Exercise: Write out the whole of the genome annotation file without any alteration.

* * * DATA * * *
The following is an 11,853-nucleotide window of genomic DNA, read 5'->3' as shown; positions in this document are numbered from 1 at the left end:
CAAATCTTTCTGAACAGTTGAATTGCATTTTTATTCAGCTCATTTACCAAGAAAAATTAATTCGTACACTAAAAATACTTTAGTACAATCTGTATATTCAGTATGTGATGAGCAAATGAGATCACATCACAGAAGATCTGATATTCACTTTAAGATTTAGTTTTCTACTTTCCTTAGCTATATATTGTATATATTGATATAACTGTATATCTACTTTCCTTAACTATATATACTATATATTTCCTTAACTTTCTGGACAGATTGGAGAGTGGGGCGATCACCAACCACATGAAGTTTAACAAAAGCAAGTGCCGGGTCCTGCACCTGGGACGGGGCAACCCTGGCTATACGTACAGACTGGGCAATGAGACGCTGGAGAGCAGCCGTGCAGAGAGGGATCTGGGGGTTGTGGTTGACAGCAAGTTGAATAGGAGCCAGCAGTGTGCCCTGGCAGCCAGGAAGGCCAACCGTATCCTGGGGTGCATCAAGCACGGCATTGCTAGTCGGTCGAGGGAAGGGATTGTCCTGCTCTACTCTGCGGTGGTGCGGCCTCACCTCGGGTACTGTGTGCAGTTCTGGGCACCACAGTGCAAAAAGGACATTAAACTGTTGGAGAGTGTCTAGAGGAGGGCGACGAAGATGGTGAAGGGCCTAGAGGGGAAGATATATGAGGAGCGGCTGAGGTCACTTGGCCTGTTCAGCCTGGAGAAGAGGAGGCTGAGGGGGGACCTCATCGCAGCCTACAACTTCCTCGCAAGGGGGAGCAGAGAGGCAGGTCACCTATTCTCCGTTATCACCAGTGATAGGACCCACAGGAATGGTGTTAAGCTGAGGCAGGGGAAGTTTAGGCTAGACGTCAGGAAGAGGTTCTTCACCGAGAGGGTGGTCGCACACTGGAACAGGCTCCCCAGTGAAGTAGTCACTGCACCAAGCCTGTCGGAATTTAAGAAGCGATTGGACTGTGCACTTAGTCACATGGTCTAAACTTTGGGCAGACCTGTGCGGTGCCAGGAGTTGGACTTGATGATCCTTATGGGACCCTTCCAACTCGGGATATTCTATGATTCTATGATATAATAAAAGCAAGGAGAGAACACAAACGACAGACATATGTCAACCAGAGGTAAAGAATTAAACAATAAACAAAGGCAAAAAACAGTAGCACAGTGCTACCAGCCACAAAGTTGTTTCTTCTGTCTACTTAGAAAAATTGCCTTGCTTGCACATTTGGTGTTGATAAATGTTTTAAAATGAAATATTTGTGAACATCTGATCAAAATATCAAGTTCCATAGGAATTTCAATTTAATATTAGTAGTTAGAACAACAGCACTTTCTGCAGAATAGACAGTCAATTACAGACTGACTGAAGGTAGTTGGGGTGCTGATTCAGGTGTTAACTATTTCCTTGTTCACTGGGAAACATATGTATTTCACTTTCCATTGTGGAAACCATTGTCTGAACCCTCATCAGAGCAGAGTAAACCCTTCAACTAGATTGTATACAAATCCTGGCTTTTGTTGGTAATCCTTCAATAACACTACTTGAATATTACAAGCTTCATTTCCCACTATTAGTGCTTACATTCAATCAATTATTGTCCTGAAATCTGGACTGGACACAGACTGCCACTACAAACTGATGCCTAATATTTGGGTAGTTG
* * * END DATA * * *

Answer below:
The following is an 11,853-nucleotide window of genomic DNA, read 5'->3' as shown; positions in this document are numbered from 1 at the left end:
CAAATCTTTCTGAACAGTTGAATTGCATTTTTATTCAGCTCATTTACCAAGAAAAATTAATTCGTACACTAAAAATACTTTAGTACAATCTGTATATTCAGTATGTGATGAGCAAATGAGATCACATCACAGAAGATCTGATATTCACTTTAAGATTTAGTTTTCTACTTTCCTTAGCTATATATTGTATATATTGATATAACTGTATATCTACTTTCCTTAACTATATATACTATATATTTCCTTAACTTTCTGGACAGATTGGAGAGTGGGGCGATCACCAACCACATGAAGTTTAACAAAAGCAAGTGCCGGGTCCTGCACCTGGGACGGGGCAACCCTGGCTATACGTACAGACTGGGCAATGAGACGCTGGAGAGCAGCCGTGCAGAGAGGGATCTGGGGGTTGTGGTTGACAGCAAGTTGAATAGGAGCCAGCAGTGTGCCCTGGCAGCCAGGAAGGCCAACCGTATCCTGGGGTGCATCAAGCACGGCATTGCTAGTCGGTCGAGGGAAGGGATTGTCCTGCTCTACTCTGCGGTGGTGCGGCCTCACCTCGGGTACTGTGTGCAGTTCTGGGCACCACAGTGCAAAAAGGACATTAAACTGTTGGAGAGTGTCTAGAGGAGGGCGACGAAGATGGTGAAGGGCCTAGAGGGGAAGATATATGAGGAGCGGCTGAGGTCACTTGGCCTGTTCAGCCTGGAGAAGAGGAGGCTGAGGGGGGACCTCATCGCAGCCTACAACTTCCTCGCAAGGGGGAGCAGAGAGGCAGGTCACCTATTCTCCGTTATCACCAGTGATAGGACCCACAGGAATGGTGTTAAGCTGAGGCAGGGGAAGTTTAGGCTAGACGTCAGGAAGAGGTTCTTCACCGAGAGGGTGGTCGCACACTGGAACAGGCTCCCCAGTGAAGTAGTCACTGCACCAAGCCTGTCGGAATTTAAGAAGCGATTGGACTGTGCACTTAGTCACATGGTCTAAACTTTGGGCAGACCTGTGCGGTGCCAGGAGTTGGACTTGATGATCCTTATGGGACCCTTCCAACTCGGGATATTCTATGATTCTATGATATAATAAAAGCAAGGAGAGAACACAAACGACAGACATATGTCAACCAGAGGTAAAGAATTAAACAATAAACAAAGGCAAAAAACAGTAGCACAGTGCTACCAGCCACAAAGTTGTTTCTTCTGTCTACTTAGAAAAATTGCCTTGCTTGCACATTTGGTGTTGATAAATGTTTTAAAATGAAATATTTGTGAACATCTGATCAAAATATCAAGTTCCATAGGAATTTCAATTTAATATTAGTAGTTAGAACAACAGCACTTTCTGCAGAATAGACAGTCAATTACAGACTGACTGAAGGTAGTTGGGGTGCTGATTCAGGTGTTAACTATTTCCTTGTTCACTGGGAAACATATGTATTTCACTTTCCATTGTGGAAACCATTGTCTGAACCCTCATCAGAGCAGAGTAAACCCTTCAACTAGATTGTATACAAATCCTGGCTTTTGTTGGTAATCCTTCAATAACACTACTTGAATATTACAAGCTTCATTTCCCACTATTAGTGCTTACATTCAATCAATTATTGTCCTGAAATCTGGACTGGACACAGACTGCCACTACAAACTGATGCCTAATATTTGGGTAGTTG